NCE – Self-Efficacy

QUESTION: “…many children in residential treatment, as well as adults, experience low efficacy as a result of many ‘failures’. How will this low self-efficacy impact the career choices of both children and adults…”

Sharf, (2006), defines self-efficacy as “people’s judgments of their capabilities to organize and execute courses of action required to attain designated types of performances” (p396). Additionally, our textbook notes that our interests and outcome expectations are influenced by our beliefs of self-efficacy (Sharf, 2006). In other words, our perceptions of, “what is possible”, is a reflection of how we view ourselves. In the question above, we are asked to consider how low efficacy impacts the career choices of both adults and children. If a person doesn’t get to experience a sense of self-efficacy, they haven’t had a chance to learn the true breadth of their capabilities.

Understanding the importance of context in which self-efficacy develops can be a useful starting point in career counseling for individuals in the above example. The background influences of a socioeconomic status, cultural values, or gender expectations on an individual’s influence our perceptions of self-efficacy in ways we don’t often realize. Utilizing this insight as a way of understanding how we form a sense of self-efficacy, allows one to question it with a more critical eye. This might be a useful first step in situation as described in the above question.

QUESTION: “… How can you build up someone’s sense of self-efficacy without setting them up for more disappointment?”

As stated above, a useful first step will be helping the client understand of the background context in which a person’s sense of self-efficacy develops. With this mindset in place it is possible to then re-examine how past career choices reflect our sense of self-efficacy. For example, how has one’s self-efficacy determined their understanding of outcome expectations? How are their interests influenced by self-efficacy? How do these concepts define their career goals, and actions (or lack thereof)? Finally, focusing more directly on the proximal influencers we have more control over can help build a sense of self-efficacy. For example, if a client addresses financial barriers to education through student loans, a sense of possibility and self-efficacy develops. As I consider the application of these concepts to the above example, the process starts with a readjustment in the client’s thinking. The critical final component involves taking action to actively rebuild one’s sense of self-efficacy based on new experience.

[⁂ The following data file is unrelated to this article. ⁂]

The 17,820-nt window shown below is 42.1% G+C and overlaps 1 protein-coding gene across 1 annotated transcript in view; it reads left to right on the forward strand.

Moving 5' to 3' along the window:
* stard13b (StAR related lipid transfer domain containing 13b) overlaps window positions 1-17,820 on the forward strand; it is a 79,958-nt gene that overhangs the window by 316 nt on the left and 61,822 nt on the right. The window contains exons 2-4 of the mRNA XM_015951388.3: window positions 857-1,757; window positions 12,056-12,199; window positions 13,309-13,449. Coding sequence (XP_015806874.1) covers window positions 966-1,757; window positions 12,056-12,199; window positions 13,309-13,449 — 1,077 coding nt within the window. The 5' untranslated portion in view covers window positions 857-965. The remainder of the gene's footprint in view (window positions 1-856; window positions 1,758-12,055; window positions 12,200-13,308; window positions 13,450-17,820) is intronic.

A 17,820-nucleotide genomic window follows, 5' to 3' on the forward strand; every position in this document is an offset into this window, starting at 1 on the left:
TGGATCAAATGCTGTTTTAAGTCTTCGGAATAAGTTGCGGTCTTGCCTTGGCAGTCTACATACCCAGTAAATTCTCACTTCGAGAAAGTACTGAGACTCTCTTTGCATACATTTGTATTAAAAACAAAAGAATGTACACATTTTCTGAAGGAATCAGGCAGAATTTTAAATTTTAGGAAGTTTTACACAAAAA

References

Sharf R.S. (2006). Applying career development theory to counseling. 6th Ed. Belmont
CA: Thomson.

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